A Sun probe has found that when Corbyn was campaigning for Salah, an anti-Semitic Muslim cleric, he had already advocated the idea that Jews were behind the attack on the Twin Towers.
In an article for Saut Al-Haqq Wa-Al-Hurriyya, Raed Salah claimed wrote: “A suitable way was found to warn the 4,000 Jews who work every day at the Twin Towers to be absent from their work on September 11, 2001, and this is really what happened!
“Were 4,000 Jewish clerks absent from their work by chance, or was there another reason?
“At the same time, no such warning reached the 2,000 Muslims who worked every day in the Twin Towers, and therefore there were hundreds of Muslim victims.”
Salah – who was charged with inciting anti-Jewish racism and violence in January 2008 in Jerusalem and sentenced to eight months in prison and was also found by a British court judge to have used the “blood libel”, the medieval anti-Semitic canard that Jews use gentile blood for ritual purposes.
But that did not stop him being hailed by Corbyn as offering “a voice that must be heard”.
AFP Sheik Raed Salah was praised by Mr Corbyn in the past
<img class=”size-thesun-article-image wp-image-6980059″ alt=”He also wrote a letter in support of Reverend Stephen Sizerwho shared an article on Facebook about Israel’s involvement in 9/11″ src=”https://www.thesun.co.uk/wp-content/uploads/2018/08/NINTCHDBPICT000425719493.jpg?strip=all&w=960″ alt=”” width=”960″ height=”540″ />
Press TV He also wrote a letter in support of Reverend Stephen Sizer<br />who shared an article on Facebook about Israel’s involvement in 9/11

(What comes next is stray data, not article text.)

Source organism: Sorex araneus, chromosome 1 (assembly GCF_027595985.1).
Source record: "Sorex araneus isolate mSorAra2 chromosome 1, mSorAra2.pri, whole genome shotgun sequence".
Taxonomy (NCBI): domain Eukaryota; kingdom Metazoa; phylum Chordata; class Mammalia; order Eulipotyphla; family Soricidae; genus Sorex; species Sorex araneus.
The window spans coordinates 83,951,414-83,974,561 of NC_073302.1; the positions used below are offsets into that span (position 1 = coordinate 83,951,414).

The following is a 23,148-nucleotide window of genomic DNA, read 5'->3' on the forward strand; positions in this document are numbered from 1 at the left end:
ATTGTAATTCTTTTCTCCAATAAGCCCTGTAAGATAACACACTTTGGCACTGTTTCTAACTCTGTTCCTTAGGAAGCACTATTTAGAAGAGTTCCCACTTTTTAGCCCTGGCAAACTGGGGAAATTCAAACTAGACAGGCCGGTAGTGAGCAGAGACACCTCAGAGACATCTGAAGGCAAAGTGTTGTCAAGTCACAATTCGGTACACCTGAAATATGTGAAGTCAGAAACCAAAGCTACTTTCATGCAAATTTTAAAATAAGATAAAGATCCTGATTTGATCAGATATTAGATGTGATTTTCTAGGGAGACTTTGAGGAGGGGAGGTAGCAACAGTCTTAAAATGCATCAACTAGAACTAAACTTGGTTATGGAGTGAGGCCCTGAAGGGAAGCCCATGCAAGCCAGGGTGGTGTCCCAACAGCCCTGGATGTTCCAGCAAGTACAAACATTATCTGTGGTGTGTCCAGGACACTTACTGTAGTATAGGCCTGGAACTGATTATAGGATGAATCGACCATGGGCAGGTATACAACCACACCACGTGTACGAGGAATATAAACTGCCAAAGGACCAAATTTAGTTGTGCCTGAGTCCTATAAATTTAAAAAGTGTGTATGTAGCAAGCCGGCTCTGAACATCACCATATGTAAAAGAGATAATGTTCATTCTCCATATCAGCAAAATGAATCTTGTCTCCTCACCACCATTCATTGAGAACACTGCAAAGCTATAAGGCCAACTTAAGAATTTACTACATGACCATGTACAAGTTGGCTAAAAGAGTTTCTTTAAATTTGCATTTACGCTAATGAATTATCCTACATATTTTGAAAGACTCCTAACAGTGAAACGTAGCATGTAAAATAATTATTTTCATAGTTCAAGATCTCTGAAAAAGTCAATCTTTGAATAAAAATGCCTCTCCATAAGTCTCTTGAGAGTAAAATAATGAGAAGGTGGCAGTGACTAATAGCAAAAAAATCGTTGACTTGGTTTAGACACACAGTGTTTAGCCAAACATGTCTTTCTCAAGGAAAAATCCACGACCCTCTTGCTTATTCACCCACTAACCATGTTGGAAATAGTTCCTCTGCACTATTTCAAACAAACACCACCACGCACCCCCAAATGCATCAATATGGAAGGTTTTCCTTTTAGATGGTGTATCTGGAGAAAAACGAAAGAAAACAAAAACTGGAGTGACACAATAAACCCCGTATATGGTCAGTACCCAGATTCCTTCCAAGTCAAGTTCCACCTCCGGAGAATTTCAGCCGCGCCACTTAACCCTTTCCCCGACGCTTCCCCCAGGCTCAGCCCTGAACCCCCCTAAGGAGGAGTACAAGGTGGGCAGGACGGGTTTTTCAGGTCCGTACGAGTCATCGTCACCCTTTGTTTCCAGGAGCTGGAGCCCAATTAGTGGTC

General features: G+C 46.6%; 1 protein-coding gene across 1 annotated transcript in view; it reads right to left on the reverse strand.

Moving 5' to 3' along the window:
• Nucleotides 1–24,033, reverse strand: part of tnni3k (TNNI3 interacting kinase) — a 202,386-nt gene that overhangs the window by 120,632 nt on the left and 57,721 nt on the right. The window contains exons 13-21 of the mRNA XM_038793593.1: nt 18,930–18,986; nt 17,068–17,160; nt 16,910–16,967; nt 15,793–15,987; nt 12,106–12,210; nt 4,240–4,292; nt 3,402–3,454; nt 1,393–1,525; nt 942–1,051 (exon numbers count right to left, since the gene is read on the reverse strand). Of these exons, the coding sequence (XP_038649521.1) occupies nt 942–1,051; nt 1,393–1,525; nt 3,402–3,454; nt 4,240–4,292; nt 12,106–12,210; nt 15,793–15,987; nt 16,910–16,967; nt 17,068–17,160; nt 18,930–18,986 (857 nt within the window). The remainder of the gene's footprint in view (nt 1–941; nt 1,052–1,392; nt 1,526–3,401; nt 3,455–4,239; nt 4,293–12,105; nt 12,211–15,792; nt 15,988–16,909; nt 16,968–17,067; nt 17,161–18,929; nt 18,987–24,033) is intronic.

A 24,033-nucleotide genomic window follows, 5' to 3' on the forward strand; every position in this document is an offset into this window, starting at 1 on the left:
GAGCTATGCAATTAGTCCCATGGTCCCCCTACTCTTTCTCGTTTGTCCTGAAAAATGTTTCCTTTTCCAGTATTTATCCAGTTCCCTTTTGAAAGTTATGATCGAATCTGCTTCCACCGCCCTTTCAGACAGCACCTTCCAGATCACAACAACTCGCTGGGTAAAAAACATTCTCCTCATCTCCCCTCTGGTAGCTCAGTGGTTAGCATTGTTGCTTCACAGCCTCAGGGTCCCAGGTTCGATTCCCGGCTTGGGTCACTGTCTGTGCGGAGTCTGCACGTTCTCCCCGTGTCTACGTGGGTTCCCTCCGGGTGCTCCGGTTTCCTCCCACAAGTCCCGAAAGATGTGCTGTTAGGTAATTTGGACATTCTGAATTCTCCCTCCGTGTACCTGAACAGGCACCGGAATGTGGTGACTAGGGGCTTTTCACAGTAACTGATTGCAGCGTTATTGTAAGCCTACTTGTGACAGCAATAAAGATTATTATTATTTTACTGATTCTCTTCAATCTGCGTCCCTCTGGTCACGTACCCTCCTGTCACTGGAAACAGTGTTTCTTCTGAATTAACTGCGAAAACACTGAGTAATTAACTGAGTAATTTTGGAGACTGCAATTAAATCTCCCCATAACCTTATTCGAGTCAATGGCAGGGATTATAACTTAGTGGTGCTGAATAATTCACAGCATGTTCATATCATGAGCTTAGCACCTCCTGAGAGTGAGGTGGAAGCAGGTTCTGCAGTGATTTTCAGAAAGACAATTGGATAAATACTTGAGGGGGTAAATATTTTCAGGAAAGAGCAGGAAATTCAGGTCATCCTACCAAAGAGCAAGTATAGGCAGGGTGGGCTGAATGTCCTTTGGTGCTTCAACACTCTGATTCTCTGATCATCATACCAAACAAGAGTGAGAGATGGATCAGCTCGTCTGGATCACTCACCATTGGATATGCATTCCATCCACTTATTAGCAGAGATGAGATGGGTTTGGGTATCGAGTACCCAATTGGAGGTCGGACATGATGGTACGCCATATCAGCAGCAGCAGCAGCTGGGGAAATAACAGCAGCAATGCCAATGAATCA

And Mr Corbyn also wrote a letter in support of Reverend Stephen Sizer, who was banned from social media after sharing an article on Facebook that suggested Israel was responsible for the 9/11 attack.
Mr Corbyn said in his defence that the vicar“come under attack by certain individuals intent on discrediting the excellent work that Stephen does in highlighting the injustices of the Palestinian Israeli situation.”
He added that the internet was “complicated” and it was not possible to be 100% sure that views didn’t become “contaminated in any way at all”.
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Gideon Falter, Chairman of Campaign Against Antisemitism, said: “Jeremy Corbyn’s words were hollow and hypocritical. He said that deplored ‘Holocaust denial, crude stereotypes of Jewish bankers, conspiracy theories blaming 9/11 on Israel’, but he has himself assisted or defended people perpetrating each of those forms of antisemitism.
“He even denounced those who dismiss Jewish fears whilst simultaneously calling our fears ‘overheated rhetoric’.
“He is a duplicitous anti-Semite under whose leadership the once anti-racist Labour Party has become institutionally anti-Semitic and an existential threat to British Jewry.”
A spokesman for the CST, which works to protect Britain’s Jewish community, said: “It is good that Jeremy Corbyn actually gave some examples of antisemitism.
“But if he knows these things are wrong, why has he been so friendly with all of these people for so many years?
“And will he now speak against them?”
A timeline of how Labour’s anti-Semitism crisis unfolded in the first place